The U.S.-Chinese competition for global leadership keeps escalating. Although most people see this current conflict as a trade war, there is much more at stake than just trade and tariffs.
Throughout recorded history there have been many instances of an upstart challenging the established leader. In 1900, Britain was still the most important military and economic power in the world. By 1950 the U.S. had dislodged Britain to become the world’s dominant power.
Will the U.S.-China trade war evolve into a bigger conflict?
Harvard political scientist Graham Allison coined a term known as the “Thucydides Trap” to refer to an armed conflict that usually develops when a dominant nation that presides over a world order faces a young and ambitious rival that seeks fundamental change. In 460 BC that dominant power was Sparta and the upstart was Athens. The historian Thucydides wrote about the war that was sparked by this situation, known as the Peloponnesian War. The “trap” refers to the fear that is triggered in the dominant power, making war likely.
In his 18 minute TED talk “Is War between China and the US Inevitable?”, Allison outlined the current conflict and where it might lead. China now rivals and, by some measures, surpasses the U.S. and has accomplished that in just four decades. Since the U.S. became the dominant world leader, China is the first country to pose a serious bid to surpass the U.S. in economic terms.
The Era of U.S.-China détente is over
Source: BCA Research Inc.
China’s growth as a rival power is creating concern in many countries, partly due to the speed of change in China’s influence. In 1980 China was struggling just to feed most of its population. Today, in purchasing power parity terms, China’s economy is already 25 percent larger than that of the U.S.
China, under its leader Xi Jinping, has set out several ambitious plans and goals. One of these, called “Made in China 2025”, begun in 2015, is now five years from completion. This goal is to move away from making low-value goods to becoming a leader in value-added manufacturing and high-tech fields like driverless cars, artificial intelligence (AI), semiconductors, biotechnology, and robotics, among other things.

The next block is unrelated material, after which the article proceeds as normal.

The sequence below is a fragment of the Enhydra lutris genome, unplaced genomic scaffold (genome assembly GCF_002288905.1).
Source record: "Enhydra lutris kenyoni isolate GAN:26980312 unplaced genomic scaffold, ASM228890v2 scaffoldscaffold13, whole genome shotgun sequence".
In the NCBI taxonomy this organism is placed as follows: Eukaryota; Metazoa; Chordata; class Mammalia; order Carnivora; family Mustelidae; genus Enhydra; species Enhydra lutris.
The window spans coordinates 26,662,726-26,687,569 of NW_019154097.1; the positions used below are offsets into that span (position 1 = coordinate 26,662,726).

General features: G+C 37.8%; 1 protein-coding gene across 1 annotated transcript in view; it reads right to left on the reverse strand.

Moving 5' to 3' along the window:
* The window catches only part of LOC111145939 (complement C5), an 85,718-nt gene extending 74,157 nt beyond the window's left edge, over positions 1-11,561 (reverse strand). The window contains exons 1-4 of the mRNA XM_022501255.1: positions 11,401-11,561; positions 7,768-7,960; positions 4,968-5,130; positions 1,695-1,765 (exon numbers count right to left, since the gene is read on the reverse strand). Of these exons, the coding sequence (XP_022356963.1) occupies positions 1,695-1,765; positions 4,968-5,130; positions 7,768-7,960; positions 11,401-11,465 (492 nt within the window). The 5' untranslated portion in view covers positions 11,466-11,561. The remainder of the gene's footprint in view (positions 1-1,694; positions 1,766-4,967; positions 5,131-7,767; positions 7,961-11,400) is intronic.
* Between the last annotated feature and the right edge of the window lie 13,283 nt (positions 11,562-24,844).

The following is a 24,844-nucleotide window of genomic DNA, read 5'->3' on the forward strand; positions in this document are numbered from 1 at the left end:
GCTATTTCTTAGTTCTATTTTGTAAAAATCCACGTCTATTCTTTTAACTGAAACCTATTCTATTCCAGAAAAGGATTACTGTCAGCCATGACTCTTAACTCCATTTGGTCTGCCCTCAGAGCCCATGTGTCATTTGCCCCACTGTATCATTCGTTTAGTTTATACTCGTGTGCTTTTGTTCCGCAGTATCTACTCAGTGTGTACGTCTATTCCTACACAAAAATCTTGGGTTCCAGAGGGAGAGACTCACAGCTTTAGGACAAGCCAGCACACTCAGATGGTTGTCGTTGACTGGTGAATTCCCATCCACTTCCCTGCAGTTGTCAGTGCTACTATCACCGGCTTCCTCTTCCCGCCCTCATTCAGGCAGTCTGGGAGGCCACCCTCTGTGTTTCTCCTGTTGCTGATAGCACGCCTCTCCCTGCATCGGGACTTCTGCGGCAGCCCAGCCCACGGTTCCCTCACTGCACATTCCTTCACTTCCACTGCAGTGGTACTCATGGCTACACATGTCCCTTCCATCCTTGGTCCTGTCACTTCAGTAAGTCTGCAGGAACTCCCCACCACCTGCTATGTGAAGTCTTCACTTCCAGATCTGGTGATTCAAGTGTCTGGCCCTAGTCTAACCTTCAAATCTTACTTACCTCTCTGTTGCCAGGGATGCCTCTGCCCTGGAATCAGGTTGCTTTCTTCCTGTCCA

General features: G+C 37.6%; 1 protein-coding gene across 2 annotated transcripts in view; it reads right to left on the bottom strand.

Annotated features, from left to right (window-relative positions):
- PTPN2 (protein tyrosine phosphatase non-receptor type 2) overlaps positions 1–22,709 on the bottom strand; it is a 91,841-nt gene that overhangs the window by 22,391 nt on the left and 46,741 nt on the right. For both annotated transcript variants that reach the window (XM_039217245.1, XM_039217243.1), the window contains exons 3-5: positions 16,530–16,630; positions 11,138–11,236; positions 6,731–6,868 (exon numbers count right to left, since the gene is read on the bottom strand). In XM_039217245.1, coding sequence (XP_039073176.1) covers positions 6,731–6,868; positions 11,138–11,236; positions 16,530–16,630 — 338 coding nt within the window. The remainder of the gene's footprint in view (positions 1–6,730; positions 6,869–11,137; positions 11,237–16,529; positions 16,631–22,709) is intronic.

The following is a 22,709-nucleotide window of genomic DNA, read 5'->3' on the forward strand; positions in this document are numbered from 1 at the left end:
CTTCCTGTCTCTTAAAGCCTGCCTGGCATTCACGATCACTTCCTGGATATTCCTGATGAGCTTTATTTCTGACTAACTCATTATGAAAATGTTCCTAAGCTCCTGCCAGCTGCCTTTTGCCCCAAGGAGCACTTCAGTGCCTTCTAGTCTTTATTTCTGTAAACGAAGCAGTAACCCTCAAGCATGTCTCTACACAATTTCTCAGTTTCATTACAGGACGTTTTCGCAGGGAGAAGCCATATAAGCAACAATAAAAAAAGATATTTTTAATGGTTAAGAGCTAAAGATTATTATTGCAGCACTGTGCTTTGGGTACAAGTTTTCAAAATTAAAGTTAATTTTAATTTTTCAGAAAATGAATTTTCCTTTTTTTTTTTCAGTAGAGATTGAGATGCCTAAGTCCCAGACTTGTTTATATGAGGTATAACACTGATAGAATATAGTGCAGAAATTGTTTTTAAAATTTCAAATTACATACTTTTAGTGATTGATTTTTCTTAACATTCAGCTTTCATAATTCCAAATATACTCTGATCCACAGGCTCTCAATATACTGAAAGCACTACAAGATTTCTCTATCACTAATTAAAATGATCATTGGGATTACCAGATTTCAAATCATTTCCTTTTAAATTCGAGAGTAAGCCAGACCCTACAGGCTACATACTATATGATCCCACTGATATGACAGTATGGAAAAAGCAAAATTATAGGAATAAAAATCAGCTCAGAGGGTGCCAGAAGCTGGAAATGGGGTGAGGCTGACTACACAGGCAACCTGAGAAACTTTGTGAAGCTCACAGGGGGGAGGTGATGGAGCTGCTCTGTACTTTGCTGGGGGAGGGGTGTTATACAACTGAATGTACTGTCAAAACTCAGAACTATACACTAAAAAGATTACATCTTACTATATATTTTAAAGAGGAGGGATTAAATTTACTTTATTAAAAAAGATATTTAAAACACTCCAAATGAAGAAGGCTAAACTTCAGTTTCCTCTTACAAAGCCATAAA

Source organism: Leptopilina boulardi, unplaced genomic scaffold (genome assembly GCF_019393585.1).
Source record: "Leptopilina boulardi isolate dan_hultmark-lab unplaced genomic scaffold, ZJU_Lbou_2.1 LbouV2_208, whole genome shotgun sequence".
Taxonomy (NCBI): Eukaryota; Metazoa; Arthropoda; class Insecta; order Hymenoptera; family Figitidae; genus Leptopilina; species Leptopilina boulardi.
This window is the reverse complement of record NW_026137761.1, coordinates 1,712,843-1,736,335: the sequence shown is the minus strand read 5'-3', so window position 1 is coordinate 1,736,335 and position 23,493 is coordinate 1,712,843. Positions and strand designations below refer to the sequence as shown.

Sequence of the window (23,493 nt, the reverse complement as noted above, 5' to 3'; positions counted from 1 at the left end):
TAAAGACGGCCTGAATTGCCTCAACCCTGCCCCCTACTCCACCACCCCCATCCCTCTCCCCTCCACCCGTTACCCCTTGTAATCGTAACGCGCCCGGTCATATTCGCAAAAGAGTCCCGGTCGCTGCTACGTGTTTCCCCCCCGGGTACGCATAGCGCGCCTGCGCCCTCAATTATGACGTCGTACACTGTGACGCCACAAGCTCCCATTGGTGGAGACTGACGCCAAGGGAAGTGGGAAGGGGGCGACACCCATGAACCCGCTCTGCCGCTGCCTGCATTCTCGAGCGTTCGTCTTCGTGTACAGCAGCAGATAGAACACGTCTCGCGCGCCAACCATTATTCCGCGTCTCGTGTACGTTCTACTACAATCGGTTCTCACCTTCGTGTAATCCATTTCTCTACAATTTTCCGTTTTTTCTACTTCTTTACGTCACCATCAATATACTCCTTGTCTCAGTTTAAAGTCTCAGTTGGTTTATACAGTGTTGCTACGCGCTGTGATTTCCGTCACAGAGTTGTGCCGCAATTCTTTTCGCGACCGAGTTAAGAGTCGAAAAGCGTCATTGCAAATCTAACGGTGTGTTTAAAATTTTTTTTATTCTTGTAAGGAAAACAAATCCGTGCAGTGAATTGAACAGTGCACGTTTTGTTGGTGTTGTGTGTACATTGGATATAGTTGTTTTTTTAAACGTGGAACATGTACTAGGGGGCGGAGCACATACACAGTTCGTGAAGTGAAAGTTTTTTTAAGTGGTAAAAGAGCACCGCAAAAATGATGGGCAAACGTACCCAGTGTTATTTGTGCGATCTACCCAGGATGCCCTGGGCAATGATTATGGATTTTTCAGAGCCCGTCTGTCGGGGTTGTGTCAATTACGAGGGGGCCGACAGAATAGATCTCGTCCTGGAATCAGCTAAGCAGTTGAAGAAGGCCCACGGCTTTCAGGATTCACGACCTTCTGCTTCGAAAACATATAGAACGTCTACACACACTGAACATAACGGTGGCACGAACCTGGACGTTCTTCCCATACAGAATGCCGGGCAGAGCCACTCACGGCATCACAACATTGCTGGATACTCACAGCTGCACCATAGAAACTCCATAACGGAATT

So, while President Trump is talking about “making America great again,” China’s leader is determined to move China into the role of world leader, at least in the economy if not the military. It seems likely that China will be successful soon in their economic goals.
If U.S. leaders use fear of China to rally the American people against the China threat, the extreme polarization in U.S. politics would be lessened. The U.S. could rally support with allies like Europe and Japan to help contain China. But using the China threat to rally support also brings the U.S. closer to armed conflict with China.
The latest move in the trade war, after the latest round of trade talks failed, was President Trump’s announcement of new tariffs on $300 billion of Chinese goods that takes effect on September 1. The stock market moved decisively lower. China said, “We won’t accept any maximum pressure, intimidation or blackmail. On the major issues on principle, we won’t give an inch.”
Given the Thucydides Trap and the growing fear of the upstart, China, it seems likely that the conflict will continue to grow, perhaps evolving into armed conflict eventually. And the timing of the November 2020 election makes it harder to reach a short-term deal on trade, since most voters, both Republican and Democrats, agree that China must be held to account for their tactics. President Trump wants to avoid being portrayed as acquiescing to China’s demands.
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